Alberta First Nation issues warning after 22 overdoses in 48 hours
An Indigenous community in southern Alberta has issued a public warning after a rash of opioid-related overdoses.
The Blood Tribe Administration released the warning on social media Friday morning after the community of nearly 13,000 was hit with 22 overdoses in a 48-hour span earlier in the week. One of the overdoses was fatal.
The administration believes carfentanil, which is roughly 100 times stronger than fentanyl, is to blame for the recent spike.
“We are concerned about the well-being of our tribal members and issue this warning again in hopes of preventing deaths,” the community wrote in the statement. “We have been informed that more overdoses have occurred in recent days and the alert is not being taken seriously.”
With headquarters in Stand Off, Alta., the Blood Tribe reserve covers more than 1,400 square kilometres southwest of the city of Lethbridge, making it the largest First Nations reserve in Canada.
Kyle Melting Tallow, chief of the Blood Tribe Police Service, said officers have been working around the clock and coming in on their days off to help out with the cause.
“This has an impact on many families who’ve had to deal with their loved ones dying, or even ending up in the hospital,” he told CTV News Channel on Saturday. “This also has an effect on our first responders, including our EMS and fire departments, as they’re responding to these calls in increasing numbers.”
One of those first responders is Scott Fox, who transports medical patients in the community. This week, Fox saw one of his cousins lose his life to drugs.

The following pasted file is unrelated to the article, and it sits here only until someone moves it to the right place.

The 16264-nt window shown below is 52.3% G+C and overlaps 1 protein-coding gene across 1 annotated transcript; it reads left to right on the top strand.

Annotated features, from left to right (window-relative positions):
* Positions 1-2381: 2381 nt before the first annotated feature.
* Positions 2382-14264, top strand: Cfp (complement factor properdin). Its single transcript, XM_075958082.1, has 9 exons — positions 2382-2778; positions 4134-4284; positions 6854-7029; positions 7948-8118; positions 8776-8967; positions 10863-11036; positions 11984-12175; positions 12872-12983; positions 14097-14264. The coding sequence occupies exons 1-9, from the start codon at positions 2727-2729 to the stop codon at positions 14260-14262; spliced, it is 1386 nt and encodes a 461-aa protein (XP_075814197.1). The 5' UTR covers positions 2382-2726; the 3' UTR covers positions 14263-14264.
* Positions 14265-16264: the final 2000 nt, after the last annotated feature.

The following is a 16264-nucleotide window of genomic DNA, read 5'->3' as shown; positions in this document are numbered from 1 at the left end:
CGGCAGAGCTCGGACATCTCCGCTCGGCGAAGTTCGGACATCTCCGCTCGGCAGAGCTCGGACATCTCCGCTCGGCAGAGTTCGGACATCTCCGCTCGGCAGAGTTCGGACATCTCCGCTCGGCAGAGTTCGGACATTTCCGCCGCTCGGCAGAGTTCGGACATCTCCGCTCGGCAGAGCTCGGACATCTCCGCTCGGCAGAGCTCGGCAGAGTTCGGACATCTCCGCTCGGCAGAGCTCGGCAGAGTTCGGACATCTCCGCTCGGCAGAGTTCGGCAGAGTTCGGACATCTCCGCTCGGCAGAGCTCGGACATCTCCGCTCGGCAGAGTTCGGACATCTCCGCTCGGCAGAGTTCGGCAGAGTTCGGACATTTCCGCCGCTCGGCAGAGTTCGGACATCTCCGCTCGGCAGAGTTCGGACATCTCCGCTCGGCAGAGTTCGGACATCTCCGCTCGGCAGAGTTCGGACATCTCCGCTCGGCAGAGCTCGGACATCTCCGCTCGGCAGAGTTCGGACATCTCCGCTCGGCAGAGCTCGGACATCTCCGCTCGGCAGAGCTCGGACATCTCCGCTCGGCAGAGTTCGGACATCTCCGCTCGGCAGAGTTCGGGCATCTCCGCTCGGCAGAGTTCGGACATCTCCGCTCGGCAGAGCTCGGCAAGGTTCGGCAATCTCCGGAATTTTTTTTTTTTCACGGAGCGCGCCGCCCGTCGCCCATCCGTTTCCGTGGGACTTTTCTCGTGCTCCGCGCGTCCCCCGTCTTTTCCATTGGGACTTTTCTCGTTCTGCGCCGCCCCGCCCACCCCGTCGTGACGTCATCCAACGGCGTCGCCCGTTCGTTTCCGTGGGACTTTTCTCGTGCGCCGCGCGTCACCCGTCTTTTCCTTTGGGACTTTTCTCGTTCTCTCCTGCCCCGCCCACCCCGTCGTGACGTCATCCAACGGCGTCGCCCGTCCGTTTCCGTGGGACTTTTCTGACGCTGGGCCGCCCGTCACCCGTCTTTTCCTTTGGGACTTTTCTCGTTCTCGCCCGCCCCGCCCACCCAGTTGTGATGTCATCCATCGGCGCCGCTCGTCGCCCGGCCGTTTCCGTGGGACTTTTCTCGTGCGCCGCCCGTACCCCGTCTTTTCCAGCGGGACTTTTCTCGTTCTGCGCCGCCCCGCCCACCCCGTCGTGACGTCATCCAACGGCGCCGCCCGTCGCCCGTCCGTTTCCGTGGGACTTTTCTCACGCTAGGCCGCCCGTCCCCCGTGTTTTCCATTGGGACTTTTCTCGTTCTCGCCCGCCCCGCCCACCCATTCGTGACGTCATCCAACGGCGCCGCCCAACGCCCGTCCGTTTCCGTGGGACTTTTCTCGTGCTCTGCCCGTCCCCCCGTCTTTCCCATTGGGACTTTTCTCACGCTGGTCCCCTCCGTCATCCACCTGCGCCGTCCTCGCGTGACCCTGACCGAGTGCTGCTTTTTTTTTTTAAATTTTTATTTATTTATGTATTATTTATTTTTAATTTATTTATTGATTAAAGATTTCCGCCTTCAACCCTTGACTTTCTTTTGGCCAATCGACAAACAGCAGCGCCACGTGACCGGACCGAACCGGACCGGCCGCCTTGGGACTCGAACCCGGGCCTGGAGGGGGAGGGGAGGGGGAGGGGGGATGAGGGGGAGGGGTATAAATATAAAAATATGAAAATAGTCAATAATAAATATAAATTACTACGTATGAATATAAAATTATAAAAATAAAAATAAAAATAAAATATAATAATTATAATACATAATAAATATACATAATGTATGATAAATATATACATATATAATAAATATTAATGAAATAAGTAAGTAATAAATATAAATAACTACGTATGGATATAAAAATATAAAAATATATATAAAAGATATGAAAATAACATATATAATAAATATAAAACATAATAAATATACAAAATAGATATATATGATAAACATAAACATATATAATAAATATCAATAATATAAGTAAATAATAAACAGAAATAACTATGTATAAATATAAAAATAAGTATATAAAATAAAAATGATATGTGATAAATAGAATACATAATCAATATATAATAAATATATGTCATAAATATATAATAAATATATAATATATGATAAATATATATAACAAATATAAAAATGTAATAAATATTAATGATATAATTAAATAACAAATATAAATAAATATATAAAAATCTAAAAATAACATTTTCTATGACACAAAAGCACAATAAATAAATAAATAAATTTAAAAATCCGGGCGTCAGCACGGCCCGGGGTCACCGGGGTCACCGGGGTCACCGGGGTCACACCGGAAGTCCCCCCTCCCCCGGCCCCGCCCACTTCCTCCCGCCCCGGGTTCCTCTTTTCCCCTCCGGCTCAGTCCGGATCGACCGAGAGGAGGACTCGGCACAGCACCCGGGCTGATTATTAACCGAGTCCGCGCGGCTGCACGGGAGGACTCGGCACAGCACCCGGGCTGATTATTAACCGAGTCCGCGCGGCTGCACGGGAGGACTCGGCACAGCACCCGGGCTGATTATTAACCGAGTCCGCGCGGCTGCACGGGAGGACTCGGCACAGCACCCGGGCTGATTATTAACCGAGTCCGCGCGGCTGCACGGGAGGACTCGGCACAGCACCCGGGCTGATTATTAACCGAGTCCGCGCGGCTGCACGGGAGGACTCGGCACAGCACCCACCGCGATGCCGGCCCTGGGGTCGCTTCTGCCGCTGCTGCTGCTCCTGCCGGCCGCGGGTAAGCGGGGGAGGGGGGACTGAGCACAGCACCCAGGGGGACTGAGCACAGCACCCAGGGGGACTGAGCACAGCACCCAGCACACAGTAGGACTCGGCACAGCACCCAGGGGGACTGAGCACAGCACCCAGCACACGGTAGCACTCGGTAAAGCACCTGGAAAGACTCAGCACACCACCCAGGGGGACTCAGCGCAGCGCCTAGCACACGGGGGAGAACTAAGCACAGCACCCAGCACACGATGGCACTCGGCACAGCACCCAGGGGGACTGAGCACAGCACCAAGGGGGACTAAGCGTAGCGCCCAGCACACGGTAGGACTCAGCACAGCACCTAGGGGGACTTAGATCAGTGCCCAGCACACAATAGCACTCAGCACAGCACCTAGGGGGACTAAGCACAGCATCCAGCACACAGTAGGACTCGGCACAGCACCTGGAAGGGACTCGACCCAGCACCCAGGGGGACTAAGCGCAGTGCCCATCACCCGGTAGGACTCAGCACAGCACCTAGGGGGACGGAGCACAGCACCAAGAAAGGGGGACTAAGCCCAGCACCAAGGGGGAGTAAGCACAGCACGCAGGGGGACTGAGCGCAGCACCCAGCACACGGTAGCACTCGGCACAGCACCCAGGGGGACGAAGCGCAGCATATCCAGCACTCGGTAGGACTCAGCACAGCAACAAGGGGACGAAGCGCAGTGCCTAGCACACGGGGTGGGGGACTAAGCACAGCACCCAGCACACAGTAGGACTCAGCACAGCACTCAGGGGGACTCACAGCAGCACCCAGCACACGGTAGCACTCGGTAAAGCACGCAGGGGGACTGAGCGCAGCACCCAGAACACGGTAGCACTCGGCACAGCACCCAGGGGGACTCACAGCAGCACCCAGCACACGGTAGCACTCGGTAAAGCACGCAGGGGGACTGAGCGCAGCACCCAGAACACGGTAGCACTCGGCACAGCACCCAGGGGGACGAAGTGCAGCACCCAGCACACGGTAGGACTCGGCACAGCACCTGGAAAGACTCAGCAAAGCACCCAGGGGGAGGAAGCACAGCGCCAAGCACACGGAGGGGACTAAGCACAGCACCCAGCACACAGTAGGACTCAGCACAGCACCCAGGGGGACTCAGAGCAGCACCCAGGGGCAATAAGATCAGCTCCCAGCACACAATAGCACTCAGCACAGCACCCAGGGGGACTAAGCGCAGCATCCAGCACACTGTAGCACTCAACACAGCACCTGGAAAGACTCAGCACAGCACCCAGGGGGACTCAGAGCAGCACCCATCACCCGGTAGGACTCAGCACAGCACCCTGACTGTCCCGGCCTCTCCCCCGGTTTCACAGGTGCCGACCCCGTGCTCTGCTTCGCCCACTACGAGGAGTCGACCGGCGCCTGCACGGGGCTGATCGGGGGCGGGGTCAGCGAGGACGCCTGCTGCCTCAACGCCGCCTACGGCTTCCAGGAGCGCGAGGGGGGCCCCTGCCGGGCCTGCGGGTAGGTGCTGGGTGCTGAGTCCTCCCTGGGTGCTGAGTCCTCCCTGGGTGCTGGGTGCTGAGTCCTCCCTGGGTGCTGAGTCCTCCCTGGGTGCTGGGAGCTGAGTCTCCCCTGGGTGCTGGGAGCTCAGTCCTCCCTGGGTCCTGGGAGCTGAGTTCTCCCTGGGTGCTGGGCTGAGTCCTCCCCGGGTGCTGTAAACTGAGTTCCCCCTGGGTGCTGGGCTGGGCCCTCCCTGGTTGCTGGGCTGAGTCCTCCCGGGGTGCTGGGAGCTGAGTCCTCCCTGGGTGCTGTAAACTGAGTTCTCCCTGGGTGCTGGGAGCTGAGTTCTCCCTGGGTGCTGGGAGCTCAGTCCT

“We are a family (and) community-based people,” Fox told CTV Lethbridge. “And where we are today is, you know, families are broken.”
According to Melting Tallow, opioids are not the reserve’s only problem.
“We do have some emerging substances in our community such as methamphetamines,” he added. “And then, also alcohol is continuing to be prevalent in our community.”
Blood Tribe Emergency Services says it generally receives 25 to 30 opioid-related calls each month, but has already seen 39 overdoses in November.
In March, the community declared a local state of emergency when it experienced 30 overdoses in a single week, including one that was fatal. Those were also blamed on carfentanil.
Melting Tallow says officers have stepped up their policing efforts against traffickers, while educating the public about the dangers of opioids and focusing on harm reduction.
He added the community is looking to open a safe consumption area and a withdrawal management site in the near future. It is also asking the provincial and federal governments for help.
For the first time, the community’s only walk-in clinic is also being kept open over the weekend to give out naloxone kits, which can reverse the effects of an opioid overdose.
Dr. Esther Tailfeathers is a physician who works at that clinic.
“We’re contacting our patients that we think may have relapsed and trying to get them in just for counselling and making sure that they’ve got their medication,” she told CTV Lethbridge.
But Tailfeathers, who has treated addicts as young as 14, worries about the effectiveness of naloxone in dealing with potent opioids like carfentanil.
“Our… in-home kits, they have three vials of naloxone,” she explained. “And the number of vials needed or the number of doses needed usually exceeds six or seven doses before they revive a patient.”
With a report from CTV Lethbridge’s Zayn Jinah and files from The Canadian Press